Pennsylvania’s Republican Senate race is hitting reset.
Just three months after he looked like the GOP front-runner, Sean Parnell’s rapid collapse — sealed Monday by a judge’s decision against him in his bitter custody battle — leaves a wide open field in a nationally watched race. It also means that former President Donald Trump, who elevated Parnell by endorsing him, is again a wild card in next spring’s primary.
None of the remaining contenders has stood out — or mounted a strong enough campaign to scare off new rivals. So while candidates like Jeff Bartos and Carla Sands see new opportunity with Parnell’s decision to end his campaign, his struggles also brought new hopefuls closer to entering the fray.
Amid weeks of speculation over his interest in the race, Connecticut hedge fund manager David McCormick is expected to begin visiting with some top GOP insiders next week, according to three Republican sources. An Army veteran and Pennsylvania native, McCormick has been calling political leaders and donors throughout the state, according to one person familiar with McCormick’s outreach.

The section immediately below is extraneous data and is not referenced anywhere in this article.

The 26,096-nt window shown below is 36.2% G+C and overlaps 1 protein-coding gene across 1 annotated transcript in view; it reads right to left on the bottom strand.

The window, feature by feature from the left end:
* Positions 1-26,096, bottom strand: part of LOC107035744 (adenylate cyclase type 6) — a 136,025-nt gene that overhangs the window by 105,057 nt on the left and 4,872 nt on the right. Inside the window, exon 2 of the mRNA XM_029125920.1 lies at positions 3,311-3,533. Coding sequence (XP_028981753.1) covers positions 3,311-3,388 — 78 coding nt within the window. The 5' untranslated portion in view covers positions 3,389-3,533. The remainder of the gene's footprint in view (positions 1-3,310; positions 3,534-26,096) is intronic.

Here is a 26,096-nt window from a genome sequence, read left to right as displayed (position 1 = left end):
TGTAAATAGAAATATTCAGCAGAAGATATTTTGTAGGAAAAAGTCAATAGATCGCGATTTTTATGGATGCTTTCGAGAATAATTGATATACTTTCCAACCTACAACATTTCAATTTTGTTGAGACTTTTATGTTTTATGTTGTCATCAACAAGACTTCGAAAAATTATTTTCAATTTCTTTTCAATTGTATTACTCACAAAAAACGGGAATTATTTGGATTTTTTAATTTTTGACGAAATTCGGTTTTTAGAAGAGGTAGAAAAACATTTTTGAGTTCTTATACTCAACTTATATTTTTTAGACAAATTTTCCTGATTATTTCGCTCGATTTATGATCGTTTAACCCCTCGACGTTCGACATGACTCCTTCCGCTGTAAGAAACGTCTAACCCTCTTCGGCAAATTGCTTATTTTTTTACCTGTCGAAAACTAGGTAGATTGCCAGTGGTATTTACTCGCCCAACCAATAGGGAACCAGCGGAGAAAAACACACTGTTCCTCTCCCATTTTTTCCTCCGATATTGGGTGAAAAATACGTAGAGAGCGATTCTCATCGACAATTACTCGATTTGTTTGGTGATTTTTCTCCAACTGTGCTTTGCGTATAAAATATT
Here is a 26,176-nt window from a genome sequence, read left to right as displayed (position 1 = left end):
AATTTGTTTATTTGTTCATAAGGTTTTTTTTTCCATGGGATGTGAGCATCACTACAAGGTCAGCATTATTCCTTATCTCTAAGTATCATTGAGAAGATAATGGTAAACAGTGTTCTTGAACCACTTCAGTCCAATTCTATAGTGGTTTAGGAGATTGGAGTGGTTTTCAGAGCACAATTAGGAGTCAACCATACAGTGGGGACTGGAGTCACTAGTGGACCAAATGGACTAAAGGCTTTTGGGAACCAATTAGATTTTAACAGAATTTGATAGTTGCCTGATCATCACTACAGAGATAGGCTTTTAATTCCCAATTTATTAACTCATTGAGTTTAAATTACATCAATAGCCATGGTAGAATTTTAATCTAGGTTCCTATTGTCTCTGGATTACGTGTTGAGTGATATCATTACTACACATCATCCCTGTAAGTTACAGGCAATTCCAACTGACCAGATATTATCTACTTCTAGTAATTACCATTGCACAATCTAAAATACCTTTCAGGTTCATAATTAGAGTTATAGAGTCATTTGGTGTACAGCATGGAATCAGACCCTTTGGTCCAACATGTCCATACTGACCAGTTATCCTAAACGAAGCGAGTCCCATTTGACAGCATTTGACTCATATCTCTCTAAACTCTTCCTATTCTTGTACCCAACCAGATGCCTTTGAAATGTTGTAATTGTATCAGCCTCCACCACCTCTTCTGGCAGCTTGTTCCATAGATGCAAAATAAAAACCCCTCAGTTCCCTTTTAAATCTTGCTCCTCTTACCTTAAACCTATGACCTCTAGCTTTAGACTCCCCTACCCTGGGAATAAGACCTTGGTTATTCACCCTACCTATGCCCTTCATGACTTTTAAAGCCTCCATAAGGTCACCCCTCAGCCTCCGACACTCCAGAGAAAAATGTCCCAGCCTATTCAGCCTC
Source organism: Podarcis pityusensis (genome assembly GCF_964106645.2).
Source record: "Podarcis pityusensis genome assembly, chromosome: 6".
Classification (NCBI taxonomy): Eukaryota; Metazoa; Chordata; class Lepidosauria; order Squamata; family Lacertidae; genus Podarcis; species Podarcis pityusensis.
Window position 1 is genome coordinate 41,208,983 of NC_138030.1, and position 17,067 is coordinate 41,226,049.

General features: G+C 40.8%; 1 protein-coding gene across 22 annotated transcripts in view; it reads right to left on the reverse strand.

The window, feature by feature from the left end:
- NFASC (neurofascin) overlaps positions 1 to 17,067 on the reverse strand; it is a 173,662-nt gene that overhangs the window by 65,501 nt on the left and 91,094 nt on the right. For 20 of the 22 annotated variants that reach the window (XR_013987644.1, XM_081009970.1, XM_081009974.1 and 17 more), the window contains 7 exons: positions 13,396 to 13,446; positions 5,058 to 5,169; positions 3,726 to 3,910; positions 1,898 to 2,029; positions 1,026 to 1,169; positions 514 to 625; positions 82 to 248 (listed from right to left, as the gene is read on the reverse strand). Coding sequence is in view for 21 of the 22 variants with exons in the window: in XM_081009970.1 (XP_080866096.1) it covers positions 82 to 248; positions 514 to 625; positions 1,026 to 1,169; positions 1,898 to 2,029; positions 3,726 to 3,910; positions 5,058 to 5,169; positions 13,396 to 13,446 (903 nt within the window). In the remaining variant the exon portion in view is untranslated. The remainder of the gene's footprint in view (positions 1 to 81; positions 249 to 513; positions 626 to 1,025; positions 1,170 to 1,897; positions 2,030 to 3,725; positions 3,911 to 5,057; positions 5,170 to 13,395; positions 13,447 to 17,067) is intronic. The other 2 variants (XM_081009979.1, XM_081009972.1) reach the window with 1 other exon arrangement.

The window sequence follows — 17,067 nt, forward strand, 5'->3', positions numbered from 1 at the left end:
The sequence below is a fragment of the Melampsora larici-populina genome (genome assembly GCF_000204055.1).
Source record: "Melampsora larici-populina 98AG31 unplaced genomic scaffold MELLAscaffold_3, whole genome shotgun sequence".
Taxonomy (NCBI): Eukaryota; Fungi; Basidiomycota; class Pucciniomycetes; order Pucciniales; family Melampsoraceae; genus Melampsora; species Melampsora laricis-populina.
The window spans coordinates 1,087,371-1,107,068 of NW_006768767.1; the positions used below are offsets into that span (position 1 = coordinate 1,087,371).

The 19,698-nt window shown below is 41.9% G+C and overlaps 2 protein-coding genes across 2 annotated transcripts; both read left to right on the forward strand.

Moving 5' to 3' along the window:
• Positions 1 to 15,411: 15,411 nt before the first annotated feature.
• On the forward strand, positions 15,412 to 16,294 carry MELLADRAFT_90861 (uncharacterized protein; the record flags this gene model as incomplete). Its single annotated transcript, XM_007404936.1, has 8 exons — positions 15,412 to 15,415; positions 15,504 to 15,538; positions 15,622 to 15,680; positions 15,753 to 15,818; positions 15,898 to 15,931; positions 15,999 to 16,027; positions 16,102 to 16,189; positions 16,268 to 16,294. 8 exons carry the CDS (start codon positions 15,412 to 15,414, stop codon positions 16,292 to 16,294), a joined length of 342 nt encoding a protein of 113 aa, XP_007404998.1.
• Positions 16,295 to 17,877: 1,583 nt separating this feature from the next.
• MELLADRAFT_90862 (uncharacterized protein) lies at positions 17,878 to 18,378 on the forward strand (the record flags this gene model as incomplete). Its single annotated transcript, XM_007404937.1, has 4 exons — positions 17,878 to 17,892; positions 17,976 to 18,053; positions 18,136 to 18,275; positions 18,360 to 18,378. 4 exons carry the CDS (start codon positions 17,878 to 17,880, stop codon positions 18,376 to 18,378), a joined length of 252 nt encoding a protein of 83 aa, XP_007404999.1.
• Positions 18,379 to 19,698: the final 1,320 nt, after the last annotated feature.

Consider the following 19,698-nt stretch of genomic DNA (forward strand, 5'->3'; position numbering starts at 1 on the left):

McCormick’s final plans remain unclear, but Mehmet Oz, the celebrity doctor who made his name as an Oprah guest, is said to be close to entering the contest and has been hiring high-level staff, according to multiple sources. Last December, he registered to vote in Pennsylvania, at his in-laws’ home in Montgomery County, despite long living in New Jersey.
Also exploring a bid is former U.S. Rep. Keith Rothfus, a Western Pennsylvania Republican who had supported Parnell, according to a person who has spoken with him. With Parnell out, Rothfus could attract GOP support in the Pittsburgh area.
All of those moves come after Parnell, a decorated Army veteran who in August won Trump’s endorsement, dropped out on Monday after a custody battle that publicly aired his estranged wife’s allegations of physical and verbal abuse. Parnell denied the accusations, but the judge in the case concluded his wife was “more credible.”